Thomas Campion

Thomas Campion (1567-1620) began his professional life by studying law at Grey's Inn, but eventually practiced as a physician having received his medical degree from the University of Caen, Normandy, France.
He was a composer, poet and a writer of masques. Masques probably originated in Italy. They consisted of light, allegorical entertainment of music and dancing performed for the court by professional actors and musicians. Often courtiers and sometimes even monarchs themselves participated.

Campion wrote his first poems in Latin. As he so appreciated the quantitative versification of classical Latin, he introduced this into his English poems and songs.
He defended quantitative verse as against accentuated rhymed English verse in his Observations In the Art of English Poesy.

As he was both poet and composer, his best works are considered to be his lyric poems. It's probable that he was a fine musician for all his songs are finely fluid. He wrote over a hundred songs for lute accompaniment.
Song books and masques, however, didn't remain long in vogue, which is also why his works were virtually dismissed as obsolete after his death. Puritanism and Commonwealth concerns would also have accelerated the process.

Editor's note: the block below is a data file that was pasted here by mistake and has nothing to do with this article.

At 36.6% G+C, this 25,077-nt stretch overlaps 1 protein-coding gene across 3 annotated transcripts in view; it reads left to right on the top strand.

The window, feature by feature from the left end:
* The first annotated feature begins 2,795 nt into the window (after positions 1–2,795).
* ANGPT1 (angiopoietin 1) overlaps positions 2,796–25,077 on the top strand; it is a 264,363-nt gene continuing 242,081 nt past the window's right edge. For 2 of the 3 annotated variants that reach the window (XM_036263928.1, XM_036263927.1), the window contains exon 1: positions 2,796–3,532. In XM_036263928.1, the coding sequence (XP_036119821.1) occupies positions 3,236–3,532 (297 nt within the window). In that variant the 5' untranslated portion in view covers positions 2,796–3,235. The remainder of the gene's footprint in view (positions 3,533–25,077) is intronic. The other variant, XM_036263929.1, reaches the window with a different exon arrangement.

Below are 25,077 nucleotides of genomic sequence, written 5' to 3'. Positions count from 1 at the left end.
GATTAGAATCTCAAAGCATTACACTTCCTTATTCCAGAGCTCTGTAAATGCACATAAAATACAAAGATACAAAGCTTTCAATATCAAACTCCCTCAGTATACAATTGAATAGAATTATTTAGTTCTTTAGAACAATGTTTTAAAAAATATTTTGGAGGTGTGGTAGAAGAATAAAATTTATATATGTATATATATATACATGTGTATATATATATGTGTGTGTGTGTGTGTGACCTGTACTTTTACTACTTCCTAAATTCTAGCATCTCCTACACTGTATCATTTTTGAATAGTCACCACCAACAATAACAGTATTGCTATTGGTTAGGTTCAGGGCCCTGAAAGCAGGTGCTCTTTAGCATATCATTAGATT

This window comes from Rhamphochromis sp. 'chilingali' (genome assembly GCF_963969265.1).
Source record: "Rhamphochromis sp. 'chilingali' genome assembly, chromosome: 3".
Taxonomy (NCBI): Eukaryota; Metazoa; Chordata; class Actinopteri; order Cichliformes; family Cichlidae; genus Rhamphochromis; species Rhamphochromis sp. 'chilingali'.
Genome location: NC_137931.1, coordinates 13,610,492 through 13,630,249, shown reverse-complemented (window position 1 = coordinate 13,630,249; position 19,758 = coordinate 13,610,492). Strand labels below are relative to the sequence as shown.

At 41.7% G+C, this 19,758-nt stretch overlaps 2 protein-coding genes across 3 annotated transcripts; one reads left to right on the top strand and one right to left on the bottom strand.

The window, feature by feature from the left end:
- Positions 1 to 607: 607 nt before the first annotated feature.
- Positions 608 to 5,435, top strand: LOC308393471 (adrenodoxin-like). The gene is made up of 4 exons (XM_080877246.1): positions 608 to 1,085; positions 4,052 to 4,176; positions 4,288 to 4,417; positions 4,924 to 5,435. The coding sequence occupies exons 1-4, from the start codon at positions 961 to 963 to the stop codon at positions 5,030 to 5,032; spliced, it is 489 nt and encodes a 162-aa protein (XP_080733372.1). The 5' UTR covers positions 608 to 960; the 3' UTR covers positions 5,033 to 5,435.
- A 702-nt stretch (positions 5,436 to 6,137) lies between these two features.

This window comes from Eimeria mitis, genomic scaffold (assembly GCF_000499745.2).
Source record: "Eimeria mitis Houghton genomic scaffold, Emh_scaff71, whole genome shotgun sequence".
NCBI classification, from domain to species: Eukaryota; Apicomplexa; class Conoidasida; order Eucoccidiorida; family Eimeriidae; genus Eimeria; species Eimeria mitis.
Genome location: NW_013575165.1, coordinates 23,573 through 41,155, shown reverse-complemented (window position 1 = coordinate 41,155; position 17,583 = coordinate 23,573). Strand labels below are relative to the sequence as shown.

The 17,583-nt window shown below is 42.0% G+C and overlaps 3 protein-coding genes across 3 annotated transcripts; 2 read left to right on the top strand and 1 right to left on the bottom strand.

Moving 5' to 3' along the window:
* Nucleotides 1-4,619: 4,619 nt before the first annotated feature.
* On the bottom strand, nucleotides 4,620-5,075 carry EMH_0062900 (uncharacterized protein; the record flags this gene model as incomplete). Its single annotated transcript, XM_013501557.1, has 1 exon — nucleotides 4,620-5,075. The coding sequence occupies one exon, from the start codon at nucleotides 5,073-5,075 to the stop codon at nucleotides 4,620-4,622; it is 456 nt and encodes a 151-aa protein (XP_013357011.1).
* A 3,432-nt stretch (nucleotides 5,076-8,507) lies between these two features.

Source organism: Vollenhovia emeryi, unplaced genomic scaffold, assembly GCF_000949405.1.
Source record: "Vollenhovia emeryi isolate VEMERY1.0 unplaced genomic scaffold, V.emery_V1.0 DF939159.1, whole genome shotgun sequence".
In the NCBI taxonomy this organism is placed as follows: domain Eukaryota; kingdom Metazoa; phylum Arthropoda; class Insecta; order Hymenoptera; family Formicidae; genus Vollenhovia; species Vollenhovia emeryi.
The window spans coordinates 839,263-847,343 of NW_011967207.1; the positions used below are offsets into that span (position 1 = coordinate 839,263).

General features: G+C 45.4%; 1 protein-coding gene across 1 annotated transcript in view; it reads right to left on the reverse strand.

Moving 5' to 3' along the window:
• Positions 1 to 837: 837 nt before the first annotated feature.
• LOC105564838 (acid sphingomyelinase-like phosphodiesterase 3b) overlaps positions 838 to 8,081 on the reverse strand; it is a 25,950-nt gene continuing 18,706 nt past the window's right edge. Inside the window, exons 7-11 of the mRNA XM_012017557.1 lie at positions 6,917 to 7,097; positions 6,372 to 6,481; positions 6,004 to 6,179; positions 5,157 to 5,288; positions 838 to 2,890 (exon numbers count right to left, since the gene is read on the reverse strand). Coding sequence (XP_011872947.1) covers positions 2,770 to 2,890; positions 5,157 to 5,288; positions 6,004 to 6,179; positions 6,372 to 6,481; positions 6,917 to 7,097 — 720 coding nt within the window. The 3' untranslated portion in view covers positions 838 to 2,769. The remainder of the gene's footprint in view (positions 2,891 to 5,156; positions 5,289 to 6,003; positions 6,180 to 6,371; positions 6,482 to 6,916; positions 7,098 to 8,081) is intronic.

We know that the Elizabethan Golden Age was a fabulously creative era, a cultural explosion reflecting also a general joie de vivre. Thomas Campion's occasional ribald allusions indicate that he was probably a bon vivant, and they are invariably blest with an intelligent appreciation for all the joys of life, fully determined, naturally, by women.

One of Campions poems has already been parodied in Viewfinder. Indeed some of his works seem to beg for this. But of course Thomas Campion deserves greater respect for his particular contribution to English literature, especially as a lyric poet.

The following, again with apologies to Thomas Campion, is a parody based on his poem-song : I Care Not for These Ladies c.1601. The music score is here.

I care not for these ladies that need such gentleness:
Give me any wanton maid who's easy to possess.
A tousled red haired damsel would indeed suffice.
If nature art disdaineth, then beauty is skin deep,
And when profoundly occupied there's little time for sleep.

If I love such maidens who give me cheese on toast
But had I to buy from courtesans, then never should I boast.
For most aesthetics, soft voluptuous forms are nice.
Give me any wanton lass who never will refuse,
But there are divers comforts that can forsooth amuse.

The ladies must have silken sheets, soft slippers for their feet.
Give me a cloggèd peasant fair, a field of golden wheat,
And a merry, babbling brook, all devoid of price.
When thus we are in each others arms, she cries, "I must away!"
But if I offer her ten quid she's more likely to stay.

Text and parody © Mirino. Sources include The Norton Anthology English Literature, V. 1. Paintings by Orazio Gentileschi 1562-1639. (Top- The Lute Player c. 1610).                                                                                                  November, 2013

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